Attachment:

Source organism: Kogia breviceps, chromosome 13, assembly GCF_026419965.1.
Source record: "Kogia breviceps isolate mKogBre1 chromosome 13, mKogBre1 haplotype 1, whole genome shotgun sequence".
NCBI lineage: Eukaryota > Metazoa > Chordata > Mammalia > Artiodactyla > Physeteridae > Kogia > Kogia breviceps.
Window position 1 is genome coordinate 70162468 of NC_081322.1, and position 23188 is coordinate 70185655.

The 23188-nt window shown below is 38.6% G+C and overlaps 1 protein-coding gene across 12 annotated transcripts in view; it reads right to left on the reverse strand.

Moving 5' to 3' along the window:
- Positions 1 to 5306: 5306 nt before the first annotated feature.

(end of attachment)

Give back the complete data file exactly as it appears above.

Source organism: Kogia breviceps, chromosome 13, assembly GCF_026419965.1.
Source record: "Kogia breviceps isolate mKogBre1 chromosome 13, mKogBre1 haplotype 1, whole genome shotgun sequence".
NCBI lineage: Eukaryota > Metazoa > Chordata > Mammalia > Artiodactyla > Physeteridae > Kogia > Kogia breviceps.
Window position 1 is genome coordinate 70162468 of NC_081322.1, and position 23188 is coordinate 70185655.

The 23188-nt window shown below is 38.6% G+C and overlaps 1 protein-coding gene across 12 annotated transcripts in view; it reads right to left on the reverse strand.

Moving 5' to 3' along the window:
- Positions 1 to 5306: 5306 nt before the first annotated feature.